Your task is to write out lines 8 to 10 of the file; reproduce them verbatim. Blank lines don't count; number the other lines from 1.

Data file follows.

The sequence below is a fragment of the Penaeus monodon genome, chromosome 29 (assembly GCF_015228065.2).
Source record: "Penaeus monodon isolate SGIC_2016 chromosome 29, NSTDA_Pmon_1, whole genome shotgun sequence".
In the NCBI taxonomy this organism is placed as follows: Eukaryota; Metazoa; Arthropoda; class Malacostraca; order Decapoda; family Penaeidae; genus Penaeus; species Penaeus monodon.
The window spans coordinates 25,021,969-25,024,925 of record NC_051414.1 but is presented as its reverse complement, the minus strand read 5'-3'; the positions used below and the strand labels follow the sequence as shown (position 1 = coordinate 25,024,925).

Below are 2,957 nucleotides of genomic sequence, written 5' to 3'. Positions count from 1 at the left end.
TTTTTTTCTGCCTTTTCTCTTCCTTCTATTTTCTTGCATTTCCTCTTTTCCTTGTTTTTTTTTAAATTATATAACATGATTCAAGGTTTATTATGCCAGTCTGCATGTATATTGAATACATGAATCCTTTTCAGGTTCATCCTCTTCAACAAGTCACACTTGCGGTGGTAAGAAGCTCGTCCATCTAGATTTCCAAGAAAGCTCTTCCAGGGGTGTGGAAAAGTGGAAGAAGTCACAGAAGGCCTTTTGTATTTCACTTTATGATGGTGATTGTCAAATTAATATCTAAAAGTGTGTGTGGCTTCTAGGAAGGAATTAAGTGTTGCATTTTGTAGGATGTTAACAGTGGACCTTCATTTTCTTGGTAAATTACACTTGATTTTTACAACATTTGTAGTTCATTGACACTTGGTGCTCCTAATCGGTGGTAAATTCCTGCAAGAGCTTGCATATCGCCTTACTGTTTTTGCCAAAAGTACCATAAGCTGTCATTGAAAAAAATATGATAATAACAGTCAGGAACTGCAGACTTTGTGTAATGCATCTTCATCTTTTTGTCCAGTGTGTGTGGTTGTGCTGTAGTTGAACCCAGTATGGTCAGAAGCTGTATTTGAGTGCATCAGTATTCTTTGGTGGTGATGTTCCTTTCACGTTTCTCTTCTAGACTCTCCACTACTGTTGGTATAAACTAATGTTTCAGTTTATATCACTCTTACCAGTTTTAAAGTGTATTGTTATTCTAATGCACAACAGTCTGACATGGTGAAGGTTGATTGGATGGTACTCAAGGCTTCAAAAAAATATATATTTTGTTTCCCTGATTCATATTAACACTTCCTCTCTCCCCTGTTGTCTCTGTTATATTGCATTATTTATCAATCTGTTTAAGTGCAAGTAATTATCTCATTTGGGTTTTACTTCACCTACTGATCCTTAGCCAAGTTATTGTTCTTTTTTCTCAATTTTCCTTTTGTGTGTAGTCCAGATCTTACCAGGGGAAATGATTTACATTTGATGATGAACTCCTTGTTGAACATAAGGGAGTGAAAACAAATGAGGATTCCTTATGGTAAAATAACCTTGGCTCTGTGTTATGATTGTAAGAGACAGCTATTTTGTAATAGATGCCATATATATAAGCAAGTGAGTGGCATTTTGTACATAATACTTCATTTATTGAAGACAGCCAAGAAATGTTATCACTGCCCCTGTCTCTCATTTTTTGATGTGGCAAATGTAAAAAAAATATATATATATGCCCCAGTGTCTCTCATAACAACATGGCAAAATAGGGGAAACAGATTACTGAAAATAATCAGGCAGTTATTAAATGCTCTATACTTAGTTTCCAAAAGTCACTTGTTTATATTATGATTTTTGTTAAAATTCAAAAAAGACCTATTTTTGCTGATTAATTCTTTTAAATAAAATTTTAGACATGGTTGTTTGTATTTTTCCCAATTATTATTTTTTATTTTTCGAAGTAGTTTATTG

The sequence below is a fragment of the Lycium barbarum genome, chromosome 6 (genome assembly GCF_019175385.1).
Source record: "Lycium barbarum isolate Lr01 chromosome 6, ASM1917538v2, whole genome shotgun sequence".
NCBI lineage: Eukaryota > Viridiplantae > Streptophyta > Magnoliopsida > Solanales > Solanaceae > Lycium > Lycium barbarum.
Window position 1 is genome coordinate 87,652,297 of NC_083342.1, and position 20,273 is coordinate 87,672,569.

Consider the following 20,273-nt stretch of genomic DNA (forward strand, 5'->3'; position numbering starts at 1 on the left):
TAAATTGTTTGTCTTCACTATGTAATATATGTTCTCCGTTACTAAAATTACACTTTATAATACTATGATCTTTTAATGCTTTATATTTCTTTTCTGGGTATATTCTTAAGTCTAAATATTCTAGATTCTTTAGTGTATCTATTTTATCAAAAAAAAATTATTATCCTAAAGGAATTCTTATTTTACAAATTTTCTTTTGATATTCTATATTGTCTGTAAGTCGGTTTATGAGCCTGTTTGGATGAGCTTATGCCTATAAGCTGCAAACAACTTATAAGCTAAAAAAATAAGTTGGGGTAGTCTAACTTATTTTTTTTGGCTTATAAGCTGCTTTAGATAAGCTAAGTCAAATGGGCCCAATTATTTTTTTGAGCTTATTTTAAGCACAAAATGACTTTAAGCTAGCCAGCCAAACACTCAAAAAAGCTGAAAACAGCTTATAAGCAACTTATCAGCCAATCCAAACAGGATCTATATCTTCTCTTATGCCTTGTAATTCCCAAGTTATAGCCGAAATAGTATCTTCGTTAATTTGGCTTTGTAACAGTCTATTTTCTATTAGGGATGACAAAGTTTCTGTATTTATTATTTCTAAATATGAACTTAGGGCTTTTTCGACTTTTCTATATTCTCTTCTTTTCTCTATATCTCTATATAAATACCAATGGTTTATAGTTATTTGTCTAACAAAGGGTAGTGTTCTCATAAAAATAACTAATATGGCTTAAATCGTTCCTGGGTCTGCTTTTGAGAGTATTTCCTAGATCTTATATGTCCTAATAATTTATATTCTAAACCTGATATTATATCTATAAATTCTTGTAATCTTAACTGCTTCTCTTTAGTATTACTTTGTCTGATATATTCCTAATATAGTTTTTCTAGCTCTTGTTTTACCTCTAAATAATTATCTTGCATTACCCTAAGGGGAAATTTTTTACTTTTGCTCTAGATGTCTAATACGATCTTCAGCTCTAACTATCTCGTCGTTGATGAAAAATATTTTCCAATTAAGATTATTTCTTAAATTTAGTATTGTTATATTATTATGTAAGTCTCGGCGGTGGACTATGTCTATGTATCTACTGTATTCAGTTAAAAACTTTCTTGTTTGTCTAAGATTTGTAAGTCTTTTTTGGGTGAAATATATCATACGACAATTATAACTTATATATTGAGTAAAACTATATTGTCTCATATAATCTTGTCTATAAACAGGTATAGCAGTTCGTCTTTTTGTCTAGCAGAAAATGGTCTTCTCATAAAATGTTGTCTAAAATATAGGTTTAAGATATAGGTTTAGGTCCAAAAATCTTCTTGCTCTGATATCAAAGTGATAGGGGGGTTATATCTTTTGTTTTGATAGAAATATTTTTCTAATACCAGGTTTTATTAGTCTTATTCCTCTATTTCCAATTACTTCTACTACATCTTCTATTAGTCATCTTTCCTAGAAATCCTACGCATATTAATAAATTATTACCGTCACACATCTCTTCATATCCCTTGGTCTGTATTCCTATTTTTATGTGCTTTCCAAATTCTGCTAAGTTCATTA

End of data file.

Source record: "Lycium barbarum isolate Lr01 chromosome 6, ASM1917538v2, whole genome shotgun sequence".
NCBI lineage: Eukaryota > Viridiplantae > Streptophyta > Magnoliopsida > Solanales > Solanaceae > Lycium > Lycium barbarum.
Window position 1 is genome coordinate 87,652,297 of NC_083342.1, and position 20,273 is coordinate 87,672,569.